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Sep 19, 2018







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Between seasons

Here’s a list of a few farmers markets that are open now.
 
Salem
Where: Lake Street Garden Center, 37 Lake St.
When: Sundays from 10 a.m. to 2 p.m. 
Visit: salemnhfarmersmarket.org
 
Concord
Where: Cold Gardens, 430 Loudon Road
When: Saturdays from 10 a.m. to 2 p.m. through April 12
Visit: concordwintermarket.com
 
Newmarket 
Where: Newmarket High School, 213 S. Main St.
When: First and third Saturdays from 9 a.m. to 1 p.m. 
Visit: facebook.com/newmarketfarmersmarket
 
Milford
Where: Milford Town Hall Auditorium, 1 Union Square 
When: Saturdays, March 21 and April 11, from 10 a.m. to 1 p.m.
Visit: milfordnhfarmersmarket.com.
 
Exeter
Where: Exeter High School, 1 Blue Hawk Drive
When: Saturdays, March 28 and April 11, from 10 a.m. to 2 p.m. 
Visit: seacoasteatlocal.org
 
Contoocook
Where: Hopkinton Town Hall, 330 Main St. 
When: Saturdays, from 10 a.m. to 2 p.m. 
Visit: facebook.com/contoocookfarmersmarket
 
Tilton
Where: 67 E. Main St., across from AutoServ
When: Saturday, March 28, from 10 a.m. to 2 p.m. 
Visit: tiltonwinterfarmersmarket.com
 
Henniker
Where: Henniker Community Center, 57 Main St. 
When: Thursdays, from 4 to 7 p.m. 
Visit: hennikerfarmersmarket.com




Spring to the markets
Still goodies to be found at farmers markets

03/19/15
By Angie Sykeny asykeny@hippopress.com



Spring can be a tough season for farmers markets. With many farmers unable to yield their usual products during the spring months, most winter markets shut down and reopen in the summer. There are some, however, that stay open between market seasons.  

“Our [Salem] market continues all year long,” said Jane Lang, coordinator of the Salem farmers market and president of the New Hampshire Farmers Market Association. “We have farmers who, whatever they have for this time of year, they bring.”
Lang said there are still a variety of greens on the tables, thanks to heated greenhouses and whatever crops farmers have been able to preserve and store over the winter. One Salem vendor, she said, started planting strawberries in his greenhouse months ago and is expecting to have them at the market by April. 
At the Concord Winter Market, held every Saturday through April 12, there are five vendors selling produce through the winter and spring months, according to market manager Charlie Cole. The only things being grown this time of year, he said, are greens and sprouts, which are grown in greenhouses and don’t mind the cold. Other items on the tables, such as apples and root crops, were harvested in the fall and stored. 
“People buy a lot of apples,” Cole said. “Potatoes and onions are always heavy sellers, and greens sell out quicker than anything else because they are fresh and everyone loves fresh greens and sprouts this time of year.”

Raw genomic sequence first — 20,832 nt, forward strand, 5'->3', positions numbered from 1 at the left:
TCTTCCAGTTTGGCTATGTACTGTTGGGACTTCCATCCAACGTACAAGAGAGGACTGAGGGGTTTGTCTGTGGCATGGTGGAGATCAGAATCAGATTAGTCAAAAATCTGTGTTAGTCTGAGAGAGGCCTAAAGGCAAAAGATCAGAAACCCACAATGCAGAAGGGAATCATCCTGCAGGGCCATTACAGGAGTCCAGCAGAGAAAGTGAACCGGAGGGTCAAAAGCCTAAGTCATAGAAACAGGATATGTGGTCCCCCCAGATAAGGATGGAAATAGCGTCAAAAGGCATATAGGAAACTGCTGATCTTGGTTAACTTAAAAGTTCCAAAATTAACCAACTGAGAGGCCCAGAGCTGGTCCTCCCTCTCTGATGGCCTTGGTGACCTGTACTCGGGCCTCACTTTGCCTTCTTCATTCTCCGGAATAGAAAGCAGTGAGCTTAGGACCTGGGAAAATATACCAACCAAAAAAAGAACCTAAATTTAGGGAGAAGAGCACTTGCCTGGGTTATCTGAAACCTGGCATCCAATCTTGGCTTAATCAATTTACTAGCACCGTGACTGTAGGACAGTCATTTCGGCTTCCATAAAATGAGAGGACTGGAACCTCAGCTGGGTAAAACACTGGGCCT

One Concord vendor, the Vegetable Ranch of Warner, is growing whatever will thrive in the cold weather in its greenhouses or “hoop houses.” 
“We don’t heat [our greenhouses],” said Larry Pletcher, owner of the Vegetable Ranch. “It’s not cost-effective. But we know through experience what is hearty enough to withstand the cold weather.”
Some of these cool-weather crops include spinach, scallions, mustard greens and bok choy. These crops can afford to get a little frozen, surviving in temperatures as low as the teens, said Pletcher, as long as they don’t freeze at the roots. At sunset, he covers the greenhouses to keep them warm overnight. When covered, they can reach temperatures into the 60s. 
The Vegetable Ranch has also been selling beets, carrots, onions, and potatoes that were stored over the winter, though Pletcher said those products are moving fast and may not last much longer. 
Even with limited produce this time of year, there are vendors whose goods are not contingent on the seasons.
“It’s not just all about fruits and vegetables,” said Lang. “A lot of people, when they think of farmers markets, all they think is produce, but there’s a variety of farms that offer many different products.”
These include dairy products, honey, granola, jam, maple syrup, soap, tea, chocolate, coffee and meat. 
Many people are buying meat from farmers markets to ensure that their food has not been chemically processed or treated.
“More people are trying to find out where their food is coming from,” Lang said. “A farmers market is about letting people shake the hand of the farmer who grew their vegetables or raised their meats. It’s an opportunity to talk to them and find out what they feed their animals and how they grow their crops.”
To promote the value of eating healthy and supporting local farmers, more markets, including Salem and Concord, are starting to participate in the SNAP program, meaning that vendors will accept EBT credits as payment. 
“We’re just trying to educate people,” said Lang. “Food [from a farmers market] lasts so much longer in the fridge than food from a grocery store. We know Market Basket will never go out of business, and we don’t expect people to use their whole food budget at the farmers market, but we’d like to see them use just $10 or $20. I guarantee they’ll come back with another $20.” 
 
As seen in the March 19, 2015 issue of the Hippo.





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